Warning bells have been sounded over women facing financial vulnerability if rushed divorces were to spike during the coronavirus pandemic in the face of new "no fault" rules.
The Divorce, Dissolution and Separation Bill cleared its second reading in the House of Commons yesterday (June 8) with 231 MPs voting in favour of the new legislation, compared with 16 votes against it.
The legislation, dubbed the "no-fault" law, would require couples to provide a statement of irretrievable breakdown and replace the need for evidence of conduct, such as adultery or unreasonable behaviour, or proof of separation.
It is hoped the new rules will mean couples no longer have to blame each other for the breakdown of a marriage and remove unnecessary conflict during the divorce process.
But advice giant Quilter has warned if the rules were to result in an increase of "DIY" divorces without proper advice during the coronavirus crisis, this could leave women particularly exposed to financial vulnerability in retirement.
Jon Greer, head of retirement policy at Quilter, said: "While many will agree the UK’s archaic divorce legislation is due an overhaul, the timing of the government’s plans to speed ahead with the introduction of ‘no fault’ divorce is questionable with many families under increased strain financially and emotionally.
"We know people dealing with the emotional stress of divorce fail to make important decisions about major financial assets, such as their pensions.
"The introduction of no-fault divorce laws during the current pandemic could exacerbate this, with a further increase in ‘DIY divorces’ where specialist advice is not easily accessed or sought."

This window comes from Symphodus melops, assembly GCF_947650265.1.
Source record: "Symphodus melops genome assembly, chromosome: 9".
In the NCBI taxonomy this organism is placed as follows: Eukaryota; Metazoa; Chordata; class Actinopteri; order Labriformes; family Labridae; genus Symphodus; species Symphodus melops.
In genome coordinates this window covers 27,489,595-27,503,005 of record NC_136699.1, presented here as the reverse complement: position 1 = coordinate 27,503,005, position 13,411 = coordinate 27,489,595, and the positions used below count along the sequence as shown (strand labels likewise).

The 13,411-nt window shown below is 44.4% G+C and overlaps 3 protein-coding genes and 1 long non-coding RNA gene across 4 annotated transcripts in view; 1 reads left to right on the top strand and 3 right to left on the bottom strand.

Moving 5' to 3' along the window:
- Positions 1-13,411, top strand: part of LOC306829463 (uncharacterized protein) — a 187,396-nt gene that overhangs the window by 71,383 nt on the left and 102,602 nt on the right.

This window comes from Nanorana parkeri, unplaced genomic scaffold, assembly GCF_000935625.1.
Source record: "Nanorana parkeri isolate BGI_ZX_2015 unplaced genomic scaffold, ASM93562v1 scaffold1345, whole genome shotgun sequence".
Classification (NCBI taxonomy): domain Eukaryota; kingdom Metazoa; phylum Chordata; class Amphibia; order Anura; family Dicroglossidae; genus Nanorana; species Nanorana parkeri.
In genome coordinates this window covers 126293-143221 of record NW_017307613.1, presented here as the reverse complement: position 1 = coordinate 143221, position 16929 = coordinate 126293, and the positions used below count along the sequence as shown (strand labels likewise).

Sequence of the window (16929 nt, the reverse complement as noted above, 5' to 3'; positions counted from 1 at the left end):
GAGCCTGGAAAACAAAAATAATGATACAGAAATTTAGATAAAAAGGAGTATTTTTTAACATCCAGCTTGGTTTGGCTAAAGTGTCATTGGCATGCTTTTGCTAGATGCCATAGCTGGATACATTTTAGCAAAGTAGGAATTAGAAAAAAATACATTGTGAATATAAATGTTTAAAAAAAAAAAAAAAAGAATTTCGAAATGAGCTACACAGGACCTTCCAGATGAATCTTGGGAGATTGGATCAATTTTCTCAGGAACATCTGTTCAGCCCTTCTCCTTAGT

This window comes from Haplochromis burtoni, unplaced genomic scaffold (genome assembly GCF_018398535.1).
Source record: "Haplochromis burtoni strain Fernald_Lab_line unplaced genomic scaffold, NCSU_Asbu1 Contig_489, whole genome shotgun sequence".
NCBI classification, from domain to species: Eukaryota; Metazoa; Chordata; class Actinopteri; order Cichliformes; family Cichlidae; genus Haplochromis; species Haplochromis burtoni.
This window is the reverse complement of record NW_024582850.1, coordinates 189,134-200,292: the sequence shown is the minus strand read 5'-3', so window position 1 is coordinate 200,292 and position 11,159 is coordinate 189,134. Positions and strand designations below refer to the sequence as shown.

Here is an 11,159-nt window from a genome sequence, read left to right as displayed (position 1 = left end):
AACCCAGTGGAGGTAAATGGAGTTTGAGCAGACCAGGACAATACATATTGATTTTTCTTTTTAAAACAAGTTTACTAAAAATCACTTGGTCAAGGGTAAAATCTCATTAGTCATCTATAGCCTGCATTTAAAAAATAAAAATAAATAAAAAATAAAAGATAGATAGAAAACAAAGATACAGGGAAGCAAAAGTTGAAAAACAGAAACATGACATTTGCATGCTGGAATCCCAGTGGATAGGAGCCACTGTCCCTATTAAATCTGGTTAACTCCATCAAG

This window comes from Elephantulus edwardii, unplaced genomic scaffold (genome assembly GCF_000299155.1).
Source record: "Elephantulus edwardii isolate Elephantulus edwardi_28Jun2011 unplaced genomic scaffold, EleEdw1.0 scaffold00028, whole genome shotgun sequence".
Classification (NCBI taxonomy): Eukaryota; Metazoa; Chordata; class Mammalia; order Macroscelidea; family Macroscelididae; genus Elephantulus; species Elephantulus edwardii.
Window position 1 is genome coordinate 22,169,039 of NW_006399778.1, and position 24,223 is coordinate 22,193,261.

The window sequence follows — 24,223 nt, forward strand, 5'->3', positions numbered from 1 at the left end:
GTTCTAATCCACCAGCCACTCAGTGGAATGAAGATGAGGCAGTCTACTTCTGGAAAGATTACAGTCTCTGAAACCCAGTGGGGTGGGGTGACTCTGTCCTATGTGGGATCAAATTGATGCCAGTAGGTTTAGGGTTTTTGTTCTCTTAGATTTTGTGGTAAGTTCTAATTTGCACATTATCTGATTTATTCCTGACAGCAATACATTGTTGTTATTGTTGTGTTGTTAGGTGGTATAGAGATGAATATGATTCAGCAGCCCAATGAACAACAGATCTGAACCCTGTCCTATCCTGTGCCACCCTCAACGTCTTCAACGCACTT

Mr Greer warned this could see many miss out on vital pension benefits, with the risk more likely to impact women than men given they often have a less sizeable pension of their own.
In November last year the Chartered Insurance Institute called for pension sharing to be the default position in divorce proceedings, amid warnings only 18 per cent of divorces included the measure and married men's pensions were five times that of married women.
Mr Greer added: "It’s fairly typical for people to put greater focus on splitting tangible assets, like the family home, with many under-estimating the impact of mismanaging the split of a pension in divorce.
"Figures from the Family Law Courts show only 13 per cent of 116,612 files for dissolution in 2019 contained some sort of pension settlement order, in part explaining the gender disparity in wealth.
"Divorcees need to make sure they are receiving professional advice, both legal and financial, before, during and after any divorce case to ensure any settlement is fair for all parties involved. It should not be acceptable for pensions to be ignored, since they will have a major impact later in someone’s life."
The Divorce, Dissolution and Separation Bill passed through the House of Lords in March, despite warnings from its members the "no fault" divorce rules could lead to the period in which couples have to settle divorce proceedings being significantly shortened.